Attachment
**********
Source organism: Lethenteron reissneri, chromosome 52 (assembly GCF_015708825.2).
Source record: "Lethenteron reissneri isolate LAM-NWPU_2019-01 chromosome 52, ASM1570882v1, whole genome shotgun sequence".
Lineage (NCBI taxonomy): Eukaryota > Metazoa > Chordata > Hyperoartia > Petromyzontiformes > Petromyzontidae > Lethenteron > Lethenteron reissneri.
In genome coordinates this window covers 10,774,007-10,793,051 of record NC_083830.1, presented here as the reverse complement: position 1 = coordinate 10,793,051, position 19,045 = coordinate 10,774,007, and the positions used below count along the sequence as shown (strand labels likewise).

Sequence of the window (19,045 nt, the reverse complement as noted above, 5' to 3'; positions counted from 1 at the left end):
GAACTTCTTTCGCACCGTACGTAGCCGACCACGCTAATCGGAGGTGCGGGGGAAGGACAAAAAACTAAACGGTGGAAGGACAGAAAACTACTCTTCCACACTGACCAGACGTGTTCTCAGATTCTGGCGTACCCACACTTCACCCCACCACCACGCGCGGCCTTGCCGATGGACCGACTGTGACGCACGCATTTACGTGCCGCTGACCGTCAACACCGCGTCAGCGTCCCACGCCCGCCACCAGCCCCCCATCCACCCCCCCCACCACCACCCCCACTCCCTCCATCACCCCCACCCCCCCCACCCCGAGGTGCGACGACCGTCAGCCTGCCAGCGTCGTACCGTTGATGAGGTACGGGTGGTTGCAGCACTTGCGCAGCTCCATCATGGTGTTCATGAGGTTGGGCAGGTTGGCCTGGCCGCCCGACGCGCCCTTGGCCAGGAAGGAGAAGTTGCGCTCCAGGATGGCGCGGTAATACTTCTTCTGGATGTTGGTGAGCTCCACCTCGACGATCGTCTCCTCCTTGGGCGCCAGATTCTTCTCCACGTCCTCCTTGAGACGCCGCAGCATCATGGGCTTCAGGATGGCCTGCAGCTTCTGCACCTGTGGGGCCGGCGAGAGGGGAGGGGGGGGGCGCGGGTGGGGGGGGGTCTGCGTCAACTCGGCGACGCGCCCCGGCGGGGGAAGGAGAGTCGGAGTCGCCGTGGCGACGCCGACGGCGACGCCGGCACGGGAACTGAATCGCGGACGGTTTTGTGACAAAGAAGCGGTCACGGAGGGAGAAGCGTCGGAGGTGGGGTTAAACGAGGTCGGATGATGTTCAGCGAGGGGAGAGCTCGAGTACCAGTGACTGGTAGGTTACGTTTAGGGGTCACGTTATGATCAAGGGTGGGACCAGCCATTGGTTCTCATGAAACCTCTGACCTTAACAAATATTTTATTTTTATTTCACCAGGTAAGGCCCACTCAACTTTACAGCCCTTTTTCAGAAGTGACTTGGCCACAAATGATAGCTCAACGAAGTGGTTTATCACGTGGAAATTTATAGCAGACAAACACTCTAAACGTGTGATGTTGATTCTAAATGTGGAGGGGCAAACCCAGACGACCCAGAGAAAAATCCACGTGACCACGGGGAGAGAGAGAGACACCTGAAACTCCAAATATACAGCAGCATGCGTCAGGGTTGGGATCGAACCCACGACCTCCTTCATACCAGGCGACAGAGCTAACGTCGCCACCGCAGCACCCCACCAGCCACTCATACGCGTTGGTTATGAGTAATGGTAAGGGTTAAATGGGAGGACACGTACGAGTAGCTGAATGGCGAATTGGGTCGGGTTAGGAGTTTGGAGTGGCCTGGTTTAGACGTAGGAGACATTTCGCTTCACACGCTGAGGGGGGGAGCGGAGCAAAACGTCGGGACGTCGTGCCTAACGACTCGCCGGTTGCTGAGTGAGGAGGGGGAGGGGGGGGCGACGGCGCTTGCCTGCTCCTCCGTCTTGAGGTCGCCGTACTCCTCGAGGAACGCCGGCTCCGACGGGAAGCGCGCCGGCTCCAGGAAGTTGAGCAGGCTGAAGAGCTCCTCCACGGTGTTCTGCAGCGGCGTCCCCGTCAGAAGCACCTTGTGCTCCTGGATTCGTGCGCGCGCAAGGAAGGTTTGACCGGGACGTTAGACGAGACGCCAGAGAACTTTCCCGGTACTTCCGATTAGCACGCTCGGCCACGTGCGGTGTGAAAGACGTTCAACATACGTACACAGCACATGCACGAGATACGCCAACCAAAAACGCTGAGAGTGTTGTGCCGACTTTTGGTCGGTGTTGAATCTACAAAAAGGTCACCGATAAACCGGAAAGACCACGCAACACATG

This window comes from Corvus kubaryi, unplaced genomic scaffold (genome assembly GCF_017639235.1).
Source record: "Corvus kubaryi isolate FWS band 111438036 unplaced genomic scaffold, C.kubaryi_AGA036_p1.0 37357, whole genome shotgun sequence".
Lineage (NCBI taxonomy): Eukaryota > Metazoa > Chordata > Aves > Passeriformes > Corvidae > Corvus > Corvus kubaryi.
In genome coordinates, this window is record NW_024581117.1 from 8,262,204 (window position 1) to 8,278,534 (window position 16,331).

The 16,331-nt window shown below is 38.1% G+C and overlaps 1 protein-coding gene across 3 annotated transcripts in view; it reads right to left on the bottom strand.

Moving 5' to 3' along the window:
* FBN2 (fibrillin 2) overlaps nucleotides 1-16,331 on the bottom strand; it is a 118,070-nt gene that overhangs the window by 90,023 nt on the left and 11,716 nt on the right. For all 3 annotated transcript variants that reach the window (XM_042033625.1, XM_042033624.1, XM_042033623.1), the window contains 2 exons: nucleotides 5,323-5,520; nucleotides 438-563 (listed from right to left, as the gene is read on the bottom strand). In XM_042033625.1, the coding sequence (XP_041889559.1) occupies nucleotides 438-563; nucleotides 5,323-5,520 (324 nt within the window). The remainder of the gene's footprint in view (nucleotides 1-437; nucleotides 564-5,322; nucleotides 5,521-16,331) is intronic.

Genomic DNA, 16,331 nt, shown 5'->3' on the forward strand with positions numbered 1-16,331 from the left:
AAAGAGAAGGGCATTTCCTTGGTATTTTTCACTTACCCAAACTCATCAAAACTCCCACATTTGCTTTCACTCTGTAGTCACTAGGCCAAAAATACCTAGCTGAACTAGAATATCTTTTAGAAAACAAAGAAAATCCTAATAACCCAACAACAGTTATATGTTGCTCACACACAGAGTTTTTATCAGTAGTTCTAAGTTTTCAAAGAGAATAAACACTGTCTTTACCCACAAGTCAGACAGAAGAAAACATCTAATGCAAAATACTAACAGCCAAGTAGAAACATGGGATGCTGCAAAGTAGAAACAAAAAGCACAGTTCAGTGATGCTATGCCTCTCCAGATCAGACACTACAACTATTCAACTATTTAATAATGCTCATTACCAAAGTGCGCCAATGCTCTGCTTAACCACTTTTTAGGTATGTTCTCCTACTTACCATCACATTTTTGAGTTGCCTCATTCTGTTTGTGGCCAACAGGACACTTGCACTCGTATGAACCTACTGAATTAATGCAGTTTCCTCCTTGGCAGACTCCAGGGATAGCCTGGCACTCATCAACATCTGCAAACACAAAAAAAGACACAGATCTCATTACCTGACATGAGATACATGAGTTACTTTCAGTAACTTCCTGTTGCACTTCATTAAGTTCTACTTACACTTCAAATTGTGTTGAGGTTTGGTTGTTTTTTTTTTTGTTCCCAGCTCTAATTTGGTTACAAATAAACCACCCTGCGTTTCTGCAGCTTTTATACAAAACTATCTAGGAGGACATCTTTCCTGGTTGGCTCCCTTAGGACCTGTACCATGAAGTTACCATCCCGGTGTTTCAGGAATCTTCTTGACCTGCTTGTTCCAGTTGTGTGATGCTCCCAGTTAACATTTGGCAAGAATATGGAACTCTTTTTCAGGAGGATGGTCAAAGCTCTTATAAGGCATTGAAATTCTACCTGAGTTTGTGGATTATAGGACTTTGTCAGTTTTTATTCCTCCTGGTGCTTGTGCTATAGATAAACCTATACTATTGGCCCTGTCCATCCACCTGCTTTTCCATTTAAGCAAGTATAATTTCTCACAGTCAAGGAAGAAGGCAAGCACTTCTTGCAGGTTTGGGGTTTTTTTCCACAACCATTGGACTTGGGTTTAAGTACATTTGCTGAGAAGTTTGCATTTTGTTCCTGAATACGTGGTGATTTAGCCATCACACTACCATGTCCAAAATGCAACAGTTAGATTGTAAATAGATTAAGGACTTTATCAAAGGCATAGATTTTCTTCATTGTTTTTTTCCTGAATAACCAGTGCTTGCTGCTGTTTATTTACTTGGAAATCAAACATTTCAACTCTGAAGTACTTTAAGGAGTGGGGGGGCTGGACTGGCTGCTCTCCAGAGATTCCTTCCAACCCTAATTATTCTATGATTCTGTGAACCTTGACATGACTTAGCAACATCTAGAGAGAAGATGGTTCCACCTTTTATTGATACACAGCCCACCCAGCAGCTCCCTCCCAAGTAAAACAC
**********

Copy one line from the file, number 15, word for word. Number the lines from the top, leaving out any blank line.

AAAGAGAAGGGCATTTCCTTGGTATTTTTCACTTACCCAAACTCATCAAAACTCCCACATTTGCTTTCACTCTGTAGTCACTAGGCCAAAAATACCTAGCTGAACTAGAATATCTTTTAGAAAACAAAGAAAATCCTAATAACCCAACAACAGTTATATGTTGCTCACACACAGAGTTTTTATCAGTAGTTCTAAGTTTTCAAAGAGAATAAACACTGTCTTTACCCACAAGTCAGACAGAAGAAAACATCTAATGCAAAATACTAACAGCCAAGTAGAAACATGGGATGCTGCAAAGTAGAAACAAAAAGCACAGTTCAGTGATGCTATGCCTCTCCAGATCAGACACTACAACTATTCAACTATTTAATAATGCTCATTACCAAAGTGCGCCAATGCTCTGCTTAACCACTTTTTAGGTATGTTCTCCTACTTACCATCACATTTTTGAGTTGCCTCATTCTGTTTGTGGCCAACAGGACACTTGCACTCGTATGAACCTACTGAATTAATGCAGTTTCCTCCTTGGCAGACTCCAGGGATAGCCTGGCACTCATCAACATCTGCAAACACAAAAAAAGACACAGATCTCATTACCTGACATGAGATACATGAGTTACTTTCAGTAACTTCCTGTTGCACTTCATTAAGTTCTACTTACACTTCAAATTGTGTTGAGGTTTGGTTGTTTTTTTTTTTGTTCCCAGCTCTAATTTGGTTACAAATAAACCACCCTGCGTTTCTGCAGCTTTTATACAAAACTATCTAGGAGGACATCTTTCCTGGTTGGCTCCCTTAGGACCTGTACCATGAAGTTACCATCCCGGTGTTTCAGGAATCTTCTTGACCTGCTTGTTCCAGTTGTGTGATGCTCCCAGTTAACATTTGGCAAGAATATGGAACTCTTTTTCAGGAGGATGGTCAAAGCTCTTATAAGGCATTGAAATTCTACCTGAGTTTGTGGATTATAGGACTTTGTCAGTTTTTATTCCTCCTGGTGCTTGTGCTATAGATAAACCTATACTATTGGCCCTGTCCATCCACCTGCTTTTCCATTTAAGCAAGTATAATTTCTCACAGTCAAGGAAGAAGGCAAGCACTTCTTGCAGGTTTGGGGTTTTTTTCCACAACCATTGGACTTGGGTTTAAGTACATTTGCTGAGAAGTTTGCATTTTGTTCCTGAATACGTGGTGATTTAGCCATCACACTACCATGTCCAAAATGCAACAGTTAGATTGTAAATAGATTAAGGACTTTATCAAAGGCATAGATTTTCTTCATTGTTTTTTTCCTGAATAACCAGTGCTTGCTGCTGTTTATTTACTTGGAAATCAAACATTTCAACTCTGAAGTACTTTAAGGAGTGGGGGGGCTGGACTGGCTGCTCTCCAGAGATTCCTTCCAACCCTAATTATTCTATGATTCTGTGAACCTTGACATGACTTAGCAACATCTAGAGAGAAGATGGTTCCACCTTTTATTGATACACAGCCCACCCAGCAGCTCCCTCCCAAGTAAAACAC